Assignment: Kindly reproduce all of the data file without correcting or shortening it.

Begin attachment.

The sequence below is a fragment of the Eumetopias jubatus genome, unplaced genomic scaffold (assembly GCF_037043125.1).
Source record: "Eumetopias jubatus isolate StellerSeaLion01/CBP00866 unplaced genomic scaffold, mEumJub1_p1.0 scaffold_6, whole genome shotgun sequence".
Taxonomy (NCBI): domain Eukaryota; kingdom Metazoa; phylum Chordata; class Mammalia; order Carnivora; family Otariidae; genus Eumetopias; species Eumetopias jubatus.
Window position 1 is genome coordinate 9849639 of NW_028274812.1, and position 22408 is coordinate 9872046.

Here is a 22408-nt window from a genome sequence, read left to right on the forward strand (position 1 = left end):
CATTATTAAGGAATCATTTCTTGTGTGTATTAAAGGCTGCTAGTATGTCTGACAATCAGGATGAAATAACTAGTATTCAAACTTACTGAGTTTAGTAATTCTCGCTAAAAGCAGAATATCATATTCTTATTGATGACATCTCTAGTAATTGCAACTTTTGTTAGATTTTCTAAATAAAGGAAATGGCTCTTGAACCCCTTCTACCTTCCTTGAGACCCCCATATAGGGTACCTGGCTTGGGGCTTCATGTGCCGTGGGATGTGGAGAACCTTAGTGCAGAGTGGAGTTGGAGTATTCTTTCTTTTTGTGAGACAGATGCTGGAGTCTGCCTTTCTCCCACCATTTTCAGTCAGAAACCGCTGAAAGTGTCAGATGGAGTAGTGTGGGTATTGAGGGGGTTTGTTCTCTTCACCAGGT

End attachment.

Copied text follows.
The sequence below is a fragment of the Eumetopias jubatus genome, unplaced genomic scaffold (assembly GCF_037043125.1).
Source record: "Eumetopias jubatus isolate StellerSeaLion01/CBP00866 unplaced genomic scaffold, mEumJub1_p1.0 scaffold_6, whole genome shotgun sequence".
Taxonomy (NCBI): domain Eukaryota; kingdom Metazoa; phylum Chordata; class Mammalia; order Carnivora; family Otariidae; genus Eumetopias; species Eumetopias jubatus.
Window position 1 is genome coordinate 9849639 of NW_028274812.1, and position 22408 is coordinate 9872046.

Here is a 22408-nt window from a genome sequence, read left to right on the forward strand (position 1 = left end):
CATTATTAAGGAATCATTTCTTGTGTGTATTAAAGGCTGCTAGTATGTCTGACAATCAGGATGAAATAACTAGTATTCAAACTTACTGAGTTTAGTAATTCTCGCTAAAAGCAGAATATCATATTCTTATTGATGACATCTCTAGTAATTGCAACTTTTGTTAGATTTTCTAAATAAAGGAAATGGCTCTTGAACCCCTTCTACCTTCCTTGAGACCCCCATATAGGGTACCTGGCTTGGGGCTTCATGTGCCGTGGGATGTGGAGAACCTTAGTGCAGAGTGGAGTTGGAGTATTCTTTCTTTTTGTGAGACAGATGCTGGAGTCTGCCTTTCTCCCACCATTTTCAGTCAGAAACCGCTGAAAGTGTCAGATGGAGTAGTGTGGGTATTGAGGGGGTTTGTTCTCTTCACCAGGT